You see things and you say 'Why?' But I dream thing that never were; and I say, 'Why not?'. - Geroge Bernard Shaw
OMRI DAILY DIGEST

No. 89, Part II, 07 May 1996


^^^^^^^^^^^^^^^^^^^^^^^^^^^^^^^^^^^^^^^^^^^^^^^^^^^^^^^^^^^^^^^^^^^^^^
Note to readers: Due to the observance of a Czech holiday, the OMRI
Daily Digest will not appear on Wednesday, 8 May 1996.
^^^^^^^^^^^^^^^^^^^^^^^^^^^^^^^^^^^^^^^^^^^^^^^^^^^^^^^^^^^^^^^^^^^^^^

This is Part II of the Open Media Research Institute's Daily Digest.
Part II is a compilation of news concerning Central, Eastern, and
Southeastern Europe. Part I, covering Russia, Transcaucasia and Central
Asia, is distributed simultaneously as a second document. Back issues of
the Daily Digest, and other information about OMRI, are available
through OMRI's WWW pages: http://www.omri.cz/Index.html

CENTRAL AND EASTERN EUROPE

BELARUSIAN ROUNDUP. The trial of opposition leader Yuriy Khadyka began
in Minsk on 6 May, an RFE/RL correspondent reported. Khadyka has been
charged with causing public disorder for his part in the 26 April
demonstrations. He faces up to three years in jail if found guilty and
has been on a hunger strike since his arrest. Khadyka's lawyer said no
journalists or spectators were allowed into the courtroom. She added
that she was told to sign a declaration promising not to reveal details
of the proceedings. UNIAR reported on 4 May that members of the
Ukrainian nationalist organization UNA-UNSO who were sentenced to 30
days detention for their role in the demonstrations have also started a
hunger strike. -- Ustina Markus

CRIMEAN UPDATE. Crimea celebrated Constitution Day on 6 May, which marks
the anniversary of the passage of the 1992 separatist constitution,
ITAR-TASS and Russian TV reported. That basic law was annulled by Kyiv
last year. The Republican Party of Crimea issued a statement condemning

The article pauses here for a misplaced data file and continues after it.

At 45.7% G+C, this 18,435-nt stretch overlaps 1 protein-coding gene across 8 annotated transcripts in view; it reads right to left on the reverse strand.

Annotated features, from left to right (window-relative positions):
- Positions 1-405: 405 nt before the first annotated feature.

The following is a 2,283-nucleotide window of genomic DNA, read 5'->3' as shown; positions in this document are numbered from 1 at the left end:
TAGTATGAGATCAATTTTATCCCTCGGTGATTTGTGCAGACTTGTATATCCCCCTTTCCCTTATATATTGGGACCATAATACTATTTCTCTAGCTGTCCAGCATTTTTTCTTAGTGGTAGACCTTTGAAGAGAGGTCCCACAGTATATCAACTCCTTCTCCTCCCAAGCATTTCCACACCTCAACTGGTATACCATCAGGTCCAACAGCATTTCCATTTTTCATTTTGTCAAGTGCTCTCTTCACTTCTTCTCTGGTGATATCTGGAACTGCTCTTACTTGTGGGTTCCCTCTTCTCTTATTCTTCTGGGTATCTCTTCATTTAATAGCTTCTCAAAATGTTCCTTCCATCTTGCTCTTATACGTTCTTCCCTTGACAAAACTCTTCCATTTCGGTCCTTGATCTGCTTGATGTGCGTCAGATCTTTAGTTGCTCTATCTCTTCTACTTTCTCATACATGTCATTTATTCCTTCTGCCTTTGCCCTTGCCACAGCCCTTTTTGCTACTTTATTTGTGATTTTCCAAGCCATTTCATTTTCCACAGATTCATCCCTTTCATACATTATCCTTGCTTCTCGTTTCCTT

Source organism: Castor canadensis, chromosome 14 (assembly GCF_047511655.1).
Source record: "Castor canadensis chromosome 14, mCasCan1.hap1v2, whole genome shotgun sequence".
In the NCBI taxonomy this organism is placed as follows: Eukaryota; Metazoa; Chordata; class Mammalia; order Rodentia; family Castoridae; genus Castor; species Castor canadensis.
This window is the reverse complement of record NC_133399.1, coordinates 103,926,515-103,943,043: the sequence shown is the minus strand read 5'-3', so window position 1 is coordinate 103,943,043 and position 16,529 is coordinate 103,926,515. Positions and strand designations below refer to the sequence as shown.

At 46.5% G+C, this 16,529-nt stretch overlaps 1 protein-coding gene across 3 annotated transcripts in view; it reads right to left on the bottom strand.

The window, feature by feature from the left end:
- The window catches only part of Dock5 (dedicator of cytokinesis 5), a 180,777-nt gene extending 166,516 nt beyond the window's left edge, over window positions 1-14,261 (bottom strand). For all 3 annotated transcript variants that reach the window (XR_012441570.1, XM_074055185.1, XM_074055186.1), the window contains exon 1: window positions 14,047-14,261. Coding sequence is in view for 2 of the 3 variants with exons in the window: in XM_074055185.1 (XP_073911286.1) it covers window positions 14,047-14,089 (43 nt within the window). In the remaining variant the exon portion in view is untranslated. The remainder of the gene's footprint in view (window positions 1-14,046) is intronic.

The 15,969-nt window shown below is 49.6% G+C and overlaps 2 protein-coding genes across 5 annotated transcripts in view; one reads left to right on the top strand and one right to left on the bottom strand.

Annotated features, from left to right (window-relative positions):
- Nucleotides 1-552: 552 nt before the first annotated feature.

Kyiv for stripping the peninsula of its powers and leaving it in control
only of its police force, television, and economy. The party also noted
there were forces that wanted to turn Crimea into a national state for
Crimean Tatars. In other news, 2,150 cases of hepatitis "A" have been
reported in Sevastopol since the beginning of the year. The main reason
for the spread of the disease is the poor quality of Sevastopol's
drinking water. More than 300 km of water pipes in the city need to be
changed or repaired. No fewer than 95 accidents occurred along them in
the first quarter of the year. -- Ustina Markus

UKRAINIAN FOREIGN MINISTER ON EU. Hennadii Udovenko told EU and
Ukrainian officials in Kyiv that Ukraine's strategic goal is to become a
full-fledged member of the EU, ITAR-TASS reported on 6 May. He said this
will be possible only once Ukraine has became economically "strong." He
called on the EU to help the country not only in its fiscal and
technical planning but also in expanding trade with EU countries. --
Ustina Markus

BLACK SEA MERCHANT VESSELS HELD IN PORTS WORLDWIDE PENDING DEBT
PAYMENTS. Twenty-six vessels from the Black Sea Merchant Fleet are being
held in various ports throughout the world over the company's debts,
ITAR-TASS reported on 6 May. The company owes more than  $207 million.
The Odessa has been held in Naples for more than a year, and its crew
has  begun a hunger strike in protest over non-payment of wages. The
Indira Ghandi has been held in the Suez Canal since last August and is
without electricity supplies. A meeting of Transport Ministry officials
is to be held in Odessa in mid-May to solve the shipping company's
problems, but any financial assistance will depend on municipal budget
revenues. -- Ustina Markus

ICELAND'S PREMIER VISITS ESTONIA. David Oddsson told Estonian Prime
Minister Tiit Vahi in Tallinn on 6 May that while Iceland has no
objections to visa-free relations with Estonia, such an arrangement
would have to be coordinated with other Nordic countries, ETA reported.